In 2007, rumors began circulating stating that the ratings-challenged music video countdown show was to be canceled. In early 2007, an average of 373,000 viewers regularly watched the program.[8] New York Daily News were one of the first to publish this rumor. In February 2007, MTV said the rumor was unfounded and claimed TRL will continue to air for the foreseeable future.

The producers of TRL experimented with web-based viewer interaction throughout the 2006–2007 season, showing viral videos, allowing viewers to send feedback on a video via internet forums and webcams, along with a heavy emphasis on MTV's since discontinued Overdrive video portal. However, MTV still secretly planned to cancel the show and replace one with even more emphasis on viewer interaction, named YouRL (a homophone of URL.)[9]

Consequently, in July 2007, it was reported that YouRL was not received well by test audiences and that the concept of YouRL has been abandoned for the time being. Total Request Live proceeded with a new season as usual on September 4, marking the tenth season of the show.[10]

TRL logo (2008)

On September 15, 2008 it was announced that TRL would be shut down. The final regular weekday episode aired on November 13, 2008 with guest Seth Green and The All-American Rejects. The Rejects spent the entire episode assisting in the tear down of the set which was a theme for the episode. At the end of the episode, Lindsey and Damien cooperatively added the last step in the demolition process by shutting down all the lights. Preceding was a montage of cast and crew members saying their goodbyes by waving to the camera.

A three-hour special marking the end of the show aired on November 16, 2008.[1] Several artists made appearances, including Ludacris, Snoop Dogg, Nelly, Beyoncé, 50 Cent, Fall Out Boy, Backstreet Boys, Justin Timberlake, Kid Rock, JC Chasez, Christina Aguilera, Travis Barker, Taylor Swift, Hilary Duff, Eminem, and Korn's Jonathan Davis.[11] Former host Carson Daly described the media atmosphere after his departure from TRL, in an interview with TV Guide: "MySpace was sold. Social networking took off. Technology went crazy. The whole tectonic shift of mass media. There were a lot of reasons why TRL became kind of a different show after I left. I don't necessarily think it had anything to with me leaving as much as it had to do with the changing landscape."[12]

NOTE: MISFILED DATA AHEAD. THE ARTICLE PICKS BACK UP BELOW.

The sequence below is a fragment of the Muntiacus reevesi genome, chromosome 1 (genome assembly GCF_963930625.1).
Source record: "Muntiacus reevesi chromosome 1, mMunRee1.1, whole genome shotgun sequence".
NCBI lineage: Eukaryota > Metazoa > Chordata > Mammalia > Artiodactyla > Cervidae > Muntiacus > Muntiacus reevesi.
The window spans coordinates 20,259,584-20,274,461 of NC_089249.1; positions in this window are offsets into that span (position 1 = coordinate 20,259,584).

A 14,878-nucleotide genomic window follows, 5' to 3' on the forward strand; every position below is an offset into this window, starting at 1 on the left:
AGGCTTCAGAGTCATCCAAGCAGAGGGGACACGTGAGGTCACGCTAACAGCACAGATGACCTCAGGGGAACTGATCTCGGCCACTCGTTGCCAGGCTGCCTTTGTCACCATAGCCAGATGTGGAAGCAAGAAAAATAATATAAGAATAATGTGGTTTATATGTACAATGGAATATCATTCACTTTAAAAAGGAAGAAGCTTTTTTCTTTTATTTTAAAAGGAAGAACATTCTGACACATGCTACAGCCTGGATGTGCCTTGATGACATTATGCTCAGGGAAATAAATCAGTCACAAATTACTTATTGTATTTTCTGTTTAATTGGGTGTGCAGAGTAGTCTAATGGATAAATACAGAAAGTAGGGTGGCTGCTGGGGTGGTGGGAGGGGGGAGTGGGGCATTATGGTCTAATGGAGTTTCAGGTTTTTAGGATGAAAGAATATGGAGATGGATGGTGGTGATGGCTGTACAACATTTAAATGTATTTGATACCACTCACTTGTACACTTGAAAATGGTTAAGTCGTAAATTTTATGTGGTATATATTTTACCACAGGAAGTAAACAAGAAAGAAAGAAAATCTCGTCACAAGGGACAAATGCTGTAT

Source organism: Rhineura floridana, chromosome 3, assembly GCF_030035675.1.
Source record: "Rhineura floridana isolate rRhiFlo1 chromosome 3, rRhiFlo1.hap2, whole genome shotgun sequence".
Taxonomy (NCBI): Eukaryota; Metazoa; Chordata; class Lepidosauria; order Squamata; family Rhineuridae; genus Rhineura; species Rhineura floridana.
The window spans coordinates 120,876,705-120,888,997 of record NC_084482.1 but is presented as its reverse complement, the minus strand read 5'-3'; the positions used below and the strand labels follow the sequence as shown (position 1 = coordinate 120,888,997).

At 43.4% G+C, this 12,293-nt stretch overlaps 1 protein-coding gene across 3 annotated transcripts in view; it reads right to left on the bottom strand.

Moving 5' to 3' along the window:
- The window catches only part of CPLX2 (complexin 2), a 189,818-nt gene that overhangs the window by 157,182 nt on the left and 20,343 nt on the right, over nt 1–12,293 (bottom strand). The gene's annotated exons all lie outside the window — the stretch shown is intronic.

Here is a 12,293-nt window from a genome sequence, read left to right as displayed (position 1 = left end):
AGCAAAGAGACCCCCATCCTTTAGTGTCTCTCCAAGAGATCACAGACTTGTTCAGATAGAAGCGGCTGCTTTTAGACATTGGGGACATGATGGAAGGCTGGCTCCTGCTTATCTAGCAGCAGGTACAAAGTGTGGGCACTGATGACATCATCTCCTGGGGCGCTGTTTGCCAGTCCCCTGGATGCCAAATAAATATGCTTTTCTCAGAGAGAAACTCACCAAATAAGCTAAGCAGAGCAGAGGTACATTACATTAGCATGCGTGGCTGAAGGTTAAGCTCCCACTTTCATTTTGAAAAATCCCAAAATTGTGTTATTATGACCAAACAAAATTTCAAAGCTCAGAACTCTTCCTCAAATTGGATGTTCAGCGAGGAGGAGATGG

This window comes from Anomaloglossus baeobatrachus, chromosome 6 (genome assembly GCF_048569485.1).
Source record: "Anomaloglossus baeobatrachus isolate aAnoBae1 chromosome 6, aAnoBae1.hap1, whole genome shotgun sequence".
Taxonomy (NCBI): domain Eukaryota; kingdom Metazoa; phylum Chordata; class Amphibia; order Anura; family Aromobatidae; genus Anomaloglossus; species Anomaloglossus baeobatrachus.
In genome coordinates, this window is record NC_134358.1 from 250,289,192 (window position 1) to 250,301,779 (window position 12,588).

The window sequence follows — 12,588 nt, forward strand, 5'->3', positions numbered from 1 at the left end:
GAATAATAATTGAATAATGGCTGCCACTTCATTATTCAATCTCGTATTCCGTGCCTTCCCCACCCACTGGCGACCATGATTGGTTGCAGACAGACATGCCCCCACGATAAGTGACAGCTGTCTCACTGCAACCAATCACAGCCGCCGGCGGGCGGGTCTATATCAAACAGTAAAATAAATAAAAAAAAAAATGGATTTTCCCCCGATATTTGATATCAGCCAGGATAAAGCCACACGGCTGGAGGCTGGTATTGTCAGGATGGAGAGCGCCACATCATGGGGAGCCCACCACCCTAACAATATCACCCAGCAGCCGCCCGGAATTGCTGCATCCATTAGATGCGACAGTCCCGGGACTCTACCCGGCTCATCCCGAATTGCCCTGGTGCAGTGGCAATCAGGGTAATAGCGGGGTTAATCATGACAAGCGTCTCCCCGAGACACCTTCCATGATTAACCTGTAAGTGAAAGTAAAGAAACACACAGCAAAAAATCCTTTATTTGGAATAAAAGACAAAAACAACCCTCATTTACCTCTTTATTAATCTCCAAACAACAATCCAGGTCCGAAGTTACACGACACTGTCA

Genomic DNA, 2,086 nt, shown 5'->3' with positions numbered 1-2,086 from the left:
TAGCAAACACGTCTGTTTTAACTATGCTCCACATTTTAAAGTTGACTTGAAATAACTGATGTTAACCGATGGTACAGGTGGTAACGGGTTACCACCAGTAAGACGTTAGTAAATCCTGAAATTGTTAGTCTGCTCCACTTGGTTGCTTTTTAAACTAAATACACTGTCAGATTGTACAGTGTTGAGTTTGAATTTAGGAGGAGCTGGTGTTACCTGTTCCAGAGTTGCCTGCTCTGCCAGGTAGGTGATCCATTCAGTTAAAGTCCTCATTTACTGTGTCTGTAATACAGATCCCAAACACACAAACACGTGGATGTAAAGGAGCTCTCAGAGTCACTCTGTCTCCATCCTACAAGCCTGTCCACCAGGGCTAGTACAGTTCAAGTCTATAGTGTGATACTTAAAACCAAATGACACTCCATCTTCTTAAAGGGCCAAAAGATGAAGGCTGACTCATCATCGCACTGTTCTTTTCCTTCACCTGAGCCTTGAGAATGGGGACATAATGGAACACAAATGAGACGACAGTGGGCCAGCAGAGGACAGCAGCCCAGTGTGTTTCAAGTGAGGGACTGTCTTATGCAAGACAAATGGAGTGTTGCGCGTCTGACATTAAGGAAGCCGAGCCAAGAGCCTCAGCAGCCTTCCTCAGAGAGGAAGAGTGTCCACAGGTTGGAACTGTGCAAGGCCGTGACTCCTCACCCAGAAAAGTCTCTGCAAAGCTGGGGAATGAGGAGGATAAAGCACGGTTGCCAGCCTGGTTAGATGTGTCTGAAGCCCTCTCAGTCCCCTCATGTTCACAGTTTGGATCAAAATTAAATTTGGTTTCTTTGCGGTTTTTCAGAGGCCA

The last music video to be played on TRL (during the final episode) was "...Baby One More Time" by Britney Spears, being the video that made number one on the countdown of the most iconic videos of all time. As the show did its final countdown of all-time videos, her now-iconic first hit, "... Baby One More Time", emerged as the top video, and played as the credits of the show ran for the final time. [2].

Final top 10[edit]

TRL chose the top ten most iconic videos and aired them as their final countdown.[13]

Position Year Artist Video Director
1 1998 Britney Spears "...Baby One More Time" Nigel Dick
2 2000 Eminem "The Real Slim Shady" Dr. Dre/Philip Atwell
3 1999 Backstreet Boys "I Want It That Way" Wayne Isham
4 2000 *NSYNC "Bye Bye Bye"
5 2002 Christina Aguilera "Dirrty" David LaChapelle
6 1999 Kid Rock "Bawitdaba" Dave Meyers
7 2003 Beyoncé featuring Jay Z "Crazy in Love" Jake Nava
8 2004 Usher featuring Ludacris & Lil Jon "Yeah!" Mr. X
9 1999 Blink-182 "What's My Age Again?" Marcos Siega
10 2003 Outkast "Hey Ya!" Bryan Barber


On June 25, 2014, MTV announced that they would bring back Total Request Live for one day on July 2. The program was 30 minutes long and was presented by MTV personality Sway and featuring recording artist Ariana Grande, who performed her single "Problem" and premiered her song "Break Free", as well as had her hip hop knowledge tested in a "Hip Hop Mix Up" game. The special was titled Total Ariana Live and was broadcast from MTV's Times Square studio in front of a live audience. Grande called it "a huge honor" to bring back TRL.[14] The episode drew an average of 456,000 viewers.[15]